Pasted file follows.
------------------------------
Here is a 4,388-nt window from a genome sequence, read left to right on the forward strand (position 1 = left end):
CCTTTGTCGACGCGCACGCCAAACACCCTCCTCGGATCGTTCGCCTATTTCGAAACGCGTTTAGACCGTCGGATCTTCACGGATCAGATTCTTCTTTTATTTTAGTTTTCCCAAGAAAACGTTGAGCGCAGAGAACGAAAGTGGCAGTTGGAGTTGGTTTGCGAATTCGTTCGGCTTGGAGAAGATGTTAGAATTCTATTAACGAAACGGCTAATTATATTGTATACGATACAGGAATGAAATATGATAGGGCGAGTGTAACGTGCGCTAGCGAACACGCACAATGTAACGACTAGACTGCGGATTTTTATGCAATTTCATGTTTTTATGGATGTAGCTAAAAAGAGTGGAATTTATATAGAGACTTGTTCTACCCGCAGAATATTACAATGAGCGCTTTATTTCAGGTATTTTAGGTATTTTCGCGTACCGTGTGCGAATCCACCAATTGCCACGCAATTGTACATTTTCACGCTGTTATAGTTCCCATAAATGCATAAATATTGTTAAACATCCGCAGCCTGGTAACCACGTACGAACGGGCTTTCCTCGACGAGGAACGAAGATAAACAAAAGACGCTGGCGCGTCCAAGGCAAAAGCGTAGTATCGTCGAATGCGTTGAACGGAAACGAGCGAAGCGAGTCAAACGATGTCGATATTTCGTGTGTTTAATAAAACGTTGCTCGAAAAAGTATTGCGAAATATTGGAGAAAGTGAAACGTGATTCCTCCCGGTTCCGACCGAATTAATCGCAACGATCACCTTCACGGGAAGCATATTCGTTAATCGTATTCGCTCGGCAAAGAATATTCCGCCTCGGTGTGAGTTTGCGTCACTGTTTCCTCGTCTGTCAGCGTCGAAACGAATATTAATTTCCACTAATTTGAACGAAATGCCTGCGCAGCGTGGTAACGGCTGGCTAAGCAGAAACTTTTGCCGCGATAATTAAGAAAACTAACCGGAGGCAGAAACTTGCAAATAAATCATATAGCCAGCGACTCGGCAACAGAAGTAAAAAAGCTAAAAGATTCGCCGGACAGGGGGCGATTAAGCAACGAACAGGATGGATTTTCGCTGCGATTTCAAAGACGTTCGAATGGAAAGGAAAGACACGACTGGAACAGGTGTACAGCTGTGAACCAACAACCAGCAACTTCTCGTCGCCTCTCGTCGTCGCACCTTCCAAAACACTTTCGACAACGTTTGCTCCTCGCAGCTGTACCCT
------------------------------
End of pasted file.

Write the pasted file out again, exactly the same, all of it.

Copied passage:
Here is a 4,388-nt window from a genome sequence, read left to right on the forward strand (position 1 = left end):
CCTTTGTCGACGCGCACGCCAAACACCCTCCTCGGATCGTTCGCCTATTTCGAAACGCGTTTAGACCGTCGGATCTTCACGGATCAGATTCTTCTTTTATTTTAGTTTTCCCAAGAAAACGTTGAGCGCAGAGAACGAAAGTGGCAGTTGGAGTTGGTTTGCGAATTCGTTCGGCTTGGAGAAGATGTTAGAATTCTATTAACGAAACGGCTAATTATATTGTATACGATACAGGAATGAAATATGATAGGGCGAGTGTAACGTGCGCTAGCGAACACGCACAATGTAACGACTAGACTGCGGATTTTTATGCAATTTCATGTTTTTATGGATGTAGCTAAAAAGAGTGGAATTTATATAGAGACTTGTTCTACCCGCAGAATATTACAATGAGCGCTTTATTTCAGGTATTTTAGGTATTTTCGCGTACCGTGTGCGAATCCACCAATTGCCACGCAATTGTACATTTTCACGCTGTTATAGTTCCCATAAATGCATAAATATTGTTAAACATCCGCAGCCTGGTAACCACGTACGAACGGGCTTTCCTCGACGAGGAACGAAGATAAACAAAAGACGCTGGCGCGTCCAAGGCAAAAGCGTAGTATCGTCGAATGCGTTGAACGGAAACGAGCGAAGCGAGTCAAACGATGTCGATATTTCGTGTGTTTAATAAAACGTTGCTCGAAAAAGTATTGCGAAATATTGGAGAAAGTGAAACGTGATTCCTCCCGGTTCCGACCGAATTAATCGCAACGATCACCTTCACGGGAAGCATATTCGTTAATCGTATTCGCTCGGCAAAGAATATTCCGCCTCGGTGTGAGTTTGCGTCACTGTTTCCTCGTCTGTCAGCGTCGAAACGAATATTAATTTCCACTAATTTGAACGAAATGCCTGCGCAGCGTGGTAACGGCTGGCTAAGCAGAAACTTTTGCCGCGATAATTAAGAAAACTAACCGGAGGCAGAAACTTGCAAATAAATCATATAGCCAGCGACTCGGCAACAGAAGTAAAAAAGCTAAAAGATTCGCCGGACAGGGGGCGATTAAGCAACGAACAGGATGGATTTTCGCTGCGATTTCAAAGACGTTCGAATGGAAAGGAAAGACACGACTGGAACAGGTGTACAGCTGTGAACCAACAACCAGCAACTTCTCGTCGCCTCTCGTCGTCGCACCTTCCAAAACACTTTCGACAACGTTTGCTCCTCGCAGCTGTACCCT